DKL: Why weren't its sequels as inventive?

Talk about the Donkey Kong Land trilogy for Game Boy.

DKL: Why weren't its sequels as inventive?

Postby Qyzbud » February 15th, 2008, 1:46 am

I loved Donkey Kong Land. It was great fun to play, and added a lot of unique and memorable characters and concepts to DK's world. The level types were a mix of familiar terrain and new locales, and all-in-all i felt it made an excellent bridge between DKC and DKC2.

The second and third DKL installments left me with the impression that they were nothing more than watered-down, portable counterparts, and that there was nothing unique or worthwhile about them. Why would you even play the Game Boy DK games if you could be playing the same adventure on SNES? I got the impression that their only point of merit was the portability they allowed for.

I really liked the fact that DKL was a worthy game in its own right. Why did Rare opt to follow it up with two relatively uninspired sequels? A trilogy of unique Game Boy games would have been an awesome compliment to the DKC's. I wonder why Rare didn't see it that way.
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Re: DKL: Why weren't its sequels as inventive?

Postby Sean » February 15th, 2008, 4:28 am

To be fair, Donkey Kong Land III had unique concepts to itself, like the time trials at the end and the concentration puzzles throughout.

Another thing worth considering is that DKL 2 and III are much bigger than the first game, which is only four worlds. The sequels emulate their SNES counterparts more, sure, but that also means they get more levels in, including the Lost World mechanic. (And of course, every level in all three games is unique, to boot.) So I suppose it's a tradeoff: have unique level types (that still need to be shoehorned into a plot/area concept that's still similar to its SNES counterpart) with less levels, or use the same level types as the SNES version with more levels. (Oh, and with easier-to-see sprites and no more bottomless pit glitch.)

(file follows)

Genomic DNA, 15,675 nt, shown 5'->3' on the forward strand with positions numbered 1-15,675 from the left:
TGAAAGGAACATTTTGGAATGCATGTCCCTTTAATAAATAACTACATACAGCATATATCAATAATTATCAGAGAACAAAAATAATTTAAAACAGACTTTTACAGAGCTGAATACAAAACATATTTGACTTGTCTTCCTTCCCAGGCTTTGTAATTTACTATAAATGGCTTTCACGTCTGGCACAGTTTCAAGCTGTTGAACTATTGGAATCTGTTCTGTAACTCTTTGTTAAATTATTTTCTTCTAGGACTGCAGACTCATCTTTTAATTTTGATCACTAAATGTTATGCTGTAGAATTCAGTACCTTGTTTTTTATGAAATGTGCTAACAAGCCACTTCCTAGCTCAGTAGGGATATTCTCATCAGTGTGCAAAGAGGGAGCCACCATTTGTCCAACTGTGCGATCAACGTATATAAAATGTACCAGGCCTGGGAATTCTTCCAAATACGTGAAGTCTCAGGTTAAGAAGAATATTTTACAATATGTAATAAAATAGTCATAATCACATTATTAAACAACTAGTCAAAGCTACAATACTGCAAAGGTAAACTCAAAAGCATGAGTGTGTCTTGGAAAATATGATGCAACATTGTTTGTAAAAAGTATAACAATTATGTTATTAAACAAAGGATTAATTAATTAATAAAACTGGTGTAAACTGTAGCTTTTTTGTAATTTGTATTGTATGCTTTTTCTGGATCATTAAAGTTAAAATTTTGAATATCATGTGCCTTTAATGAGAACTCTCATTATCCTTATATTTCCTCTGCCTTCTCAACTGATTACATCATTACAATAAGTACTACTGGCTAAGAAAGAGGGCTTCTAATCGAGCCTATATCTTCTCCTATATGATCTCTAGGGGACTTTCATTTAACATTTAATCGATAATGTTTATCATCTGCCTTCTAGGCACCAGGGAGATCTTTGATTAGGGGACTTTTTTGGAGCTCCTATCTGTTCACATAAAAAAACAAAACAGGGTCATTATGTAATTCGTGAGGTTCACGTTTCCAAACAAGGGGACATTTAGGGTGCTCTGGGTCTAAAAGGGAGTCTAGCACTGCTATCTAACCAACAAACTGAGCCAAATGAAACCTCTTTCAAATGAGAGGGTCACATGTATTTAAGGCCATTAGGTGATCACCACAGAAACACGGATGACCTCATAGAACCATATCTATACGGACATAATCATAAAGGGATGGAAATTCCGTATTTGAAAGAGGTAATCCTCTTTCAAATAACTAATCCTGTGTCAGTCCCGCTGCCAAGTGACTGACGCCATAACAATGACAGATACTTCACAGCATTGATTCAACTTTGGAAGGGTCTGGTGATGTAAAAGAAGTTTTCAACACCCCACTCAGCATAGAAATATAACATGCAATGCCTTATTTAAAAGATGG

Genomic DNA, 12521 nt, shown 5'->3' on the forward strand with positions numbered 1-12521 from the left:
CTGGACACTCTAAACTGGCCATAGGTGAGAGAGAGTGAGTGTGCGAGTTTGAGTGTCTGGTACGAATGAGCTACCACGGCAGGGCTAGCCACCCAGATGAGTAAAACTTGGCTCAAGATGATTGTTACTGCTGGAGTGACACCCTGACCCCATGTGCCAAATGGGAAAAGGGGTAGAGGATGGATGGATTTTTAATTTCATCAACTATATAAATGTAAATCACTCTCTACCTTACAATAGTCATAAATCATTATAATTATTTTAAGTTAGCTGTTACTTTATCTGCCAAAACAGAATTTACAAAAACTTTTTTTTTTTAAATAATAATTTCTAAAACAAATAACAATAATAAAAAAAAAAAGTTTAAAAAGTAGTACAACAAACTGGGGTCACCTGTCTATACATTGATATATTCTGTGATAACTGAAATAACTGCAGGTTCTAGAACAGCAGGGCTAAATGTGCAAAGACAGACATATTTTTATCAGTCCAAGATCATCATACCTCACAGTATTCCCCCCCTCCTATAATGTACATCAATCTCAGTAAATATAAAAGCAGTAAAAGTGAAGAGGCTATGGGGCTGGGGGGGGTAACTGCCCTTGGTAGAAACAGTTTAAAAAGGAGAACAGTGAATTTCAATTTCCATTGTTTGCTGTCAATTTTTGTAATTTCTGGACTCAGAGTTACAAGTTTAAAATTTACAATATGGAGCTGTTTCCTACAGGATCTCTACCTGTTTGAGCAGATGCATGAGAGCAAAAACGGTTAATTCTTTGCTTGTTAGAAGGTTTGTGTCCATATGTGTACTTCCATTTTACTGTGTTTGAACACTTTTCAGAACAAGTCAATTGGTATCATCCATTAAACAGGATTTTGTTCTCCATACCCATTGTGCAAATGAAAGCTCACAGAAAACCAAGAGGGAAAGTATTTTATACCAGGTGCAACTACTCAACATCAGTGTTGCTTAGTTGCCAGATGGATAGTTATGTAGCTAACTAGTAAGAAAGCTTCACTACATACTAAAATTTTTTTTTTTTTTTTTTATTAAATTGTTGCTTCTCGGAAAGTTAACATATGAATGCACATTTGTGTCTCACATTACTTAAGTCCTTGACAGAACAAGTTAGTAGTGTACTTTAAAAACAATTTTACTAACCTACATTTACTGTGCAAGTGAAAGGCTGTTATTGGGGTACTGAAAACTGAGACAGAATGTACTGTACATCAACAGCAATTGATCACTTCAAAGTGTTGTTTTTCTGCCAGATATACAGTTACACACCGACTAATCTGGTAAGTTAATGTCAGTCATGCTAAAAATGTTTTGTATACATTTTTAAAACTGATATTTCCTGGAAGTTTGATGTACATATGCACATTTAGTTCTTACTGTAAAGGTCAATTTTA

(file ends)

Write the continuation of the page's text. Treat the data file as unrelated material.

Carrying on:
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Re: DKL: Why weren't its sequels as inventive?

Postby cfh » February 15th, 2008, 8:00 am

Still... Donkey Kong Land felt like a completely new game, while 2 and III didn't. It introduced a lot of cool ideas, some of which differ extremely from the feel of the DKC trilogy. Also, weren't there a lot of things planned for DKL that were never made? Why couldn't they introduce these ideas in other DKL titles?
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Re: DKL: Why weren't its sequels as inventive?

Postby Jomingo » February 15th, 2008, 8:48 am

Qyzbud wrote:The second and third DKL installments left me with the impression that they were nothing more than watered-down, portable counterparts, and that there was nothing unique or worthwhile about them. Why would you even play the Game Boy DK games if you could be playing the same adventure on SNES?

Let alone on GBA and Virtual Console.

Anyway, I also wish the sequels would have followed in the firsts footsteps. And the first was supposed to be even more unique, remember the new Kong they were to add and the animal buddy, City Kong and Rambunkshus, respectively. I wonder what they would've added to the others if they had become a unique series instead of ports.
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Re: DKL: Why weren't its sequels as inventive?

Postby Kobble » February 15th, 2008, 9:43 am